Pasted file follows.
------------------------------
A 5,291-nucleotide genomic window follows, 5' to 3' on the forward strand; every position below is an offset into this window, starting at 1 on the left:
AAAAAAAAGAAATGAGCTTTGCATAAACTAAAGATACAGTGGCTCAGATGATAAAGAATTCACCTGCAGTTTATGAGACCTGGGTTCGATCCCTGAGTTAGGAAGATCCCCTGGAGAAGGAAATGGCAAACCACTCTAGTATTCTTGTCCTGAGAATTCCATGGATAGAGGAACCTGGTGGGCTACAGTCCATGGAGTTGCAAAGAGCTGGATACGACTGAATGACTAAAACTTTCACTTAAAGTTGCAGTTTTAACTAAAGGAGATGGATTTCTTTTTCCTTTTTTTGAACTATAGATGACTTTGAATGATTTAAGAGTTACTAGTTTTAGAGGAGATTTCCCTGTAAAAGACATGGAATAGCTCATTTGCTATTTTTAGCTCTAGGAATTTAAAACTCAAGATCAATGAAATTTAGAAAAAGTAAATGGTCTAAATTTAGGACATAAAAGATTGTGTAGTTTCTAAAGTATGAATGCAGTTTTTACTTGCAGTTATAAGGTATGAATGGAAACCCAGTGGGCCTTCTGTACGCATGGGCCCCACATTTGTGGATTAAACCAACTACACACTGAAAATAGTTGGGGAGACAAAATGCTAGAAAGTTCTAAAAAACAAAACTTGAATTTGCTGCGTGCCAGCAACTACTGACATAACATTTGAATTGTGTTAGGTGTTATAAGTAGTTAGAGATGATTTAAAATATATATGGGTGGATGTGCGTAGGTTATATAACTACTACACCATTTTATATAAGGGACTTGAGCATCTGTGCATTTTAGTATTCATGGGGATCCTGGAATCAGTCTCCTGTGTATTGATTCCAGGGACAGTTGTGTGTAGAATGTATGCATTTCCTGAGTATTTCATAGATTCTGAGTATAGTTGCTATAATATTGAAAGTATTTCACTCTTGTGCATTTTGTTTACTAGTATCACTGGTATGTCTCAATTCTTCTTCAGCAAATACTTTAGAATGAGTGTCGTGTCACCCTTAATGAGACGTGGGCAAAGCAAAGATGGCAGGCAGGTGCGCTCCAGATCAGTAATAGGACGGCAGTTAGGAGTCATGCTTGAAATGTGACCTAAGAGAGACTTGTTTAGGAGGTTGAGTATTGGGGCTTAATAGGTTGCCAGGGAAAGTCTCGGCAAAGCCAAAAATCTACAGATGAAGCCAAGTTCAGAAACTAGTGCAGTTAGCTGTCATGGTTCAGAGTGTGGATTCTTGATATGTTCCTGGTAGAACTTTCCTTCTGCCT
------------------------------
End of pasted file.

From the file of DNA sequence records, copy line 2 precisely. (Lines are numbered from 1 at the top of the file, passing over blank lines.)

AAAAAAAAGAAATGAGCTTTGCATAAACTAAAGATACAGTGGCTCAGATGATAAAGAATTCACCTGCAGTTTATGAGACCTGGGTTCGATCCCTGAGTTAGGAAGATCCCCTGGAGAAGGAAATGGCAAACCACTCTAGTATTCTTGTCCTGAGAATTCCATGGATAGAGGAACCTGGTGGGCTACAGTCCATGGAGTTGCAAAGAGCTGGATACGACTGAATGACTAAAACTTTCACTTAAAGTTGCAGTTTTAACTAAAGGAGATGGATTTCTTTTTCCTTTTTTTGAACTATAGATGACTTTGAATGATTTAAGAGTTACTAGTTTTAGAGGAGATTTCCCTGTAAAAGACATGGAATAGCTCATTTGCTATTTTTAGCTCTAGGAATTTAAAACTCAAGATCAATGAAATTTAGAAAAAGTAAATGGTCTAAATTTAGGACATAAAAGATTGTGTAGTTTCTAAAGTATGAATGCAGTTTTTACTTGCAGTTATAAGGTATGAATGGAAACCCAGTGGGCCTTCTGTACGCATGGGCCCCACATTTGTGGATTAAACCAACTACACACTGAAAATAGTTGGGGAGACAAAATGCTAGAAAGTTCTAAAAAACAAAACTTGAATTTGCTGCGTGCCAGCAACTACTGACATAACATTTGAATTGTGTTAGGTGTTATAAGTAGTTAGAGATGATTTAAAATATATATGGGTGGATGTGCGTAGGTTATATAACTACTACACCATTTTATATAAGGGACTTGAGCATCTGTGCATTTTAGTATTCATGGGGATCCTGGAATCAGTCTCCTGTGTATTGATTCCAGGGACAGTTGTGTGTAGAATGTATGCATTTCCTGAGTATTTCATAGATTCTGAGTATAGTTGCTATAATATTGAAAGTATTTCACTCTTGTGCATTTTGTTTACTAGTATCACTGGTATGTCTCAATTCTTCTTCAGCAAATACTTTAGAATGAGTGTCGTGTCACCCTTAATGAGACGTGGGCAAAGCAAAGATGGCAGGCAGGTGCGCTCCAGATCAGTAATAGGACGGCAGTTAGGAGTCATGCTTGAAATGTGACCTAAGAGAGACTTGTTTAGGAGGTTGAGTATTGGGGCTTAATAGGTTGCCAGGGAAAGTCTCGGCAAAGCCAAAAATCTACAGATGAAGCCAAGTTCAGAAACTAGTGCAGTTAGCTGTCATGGTTCAGAGTGTGGATTCTTGATATGTTCCTGGTAGAACTTTCCTTCTGCCT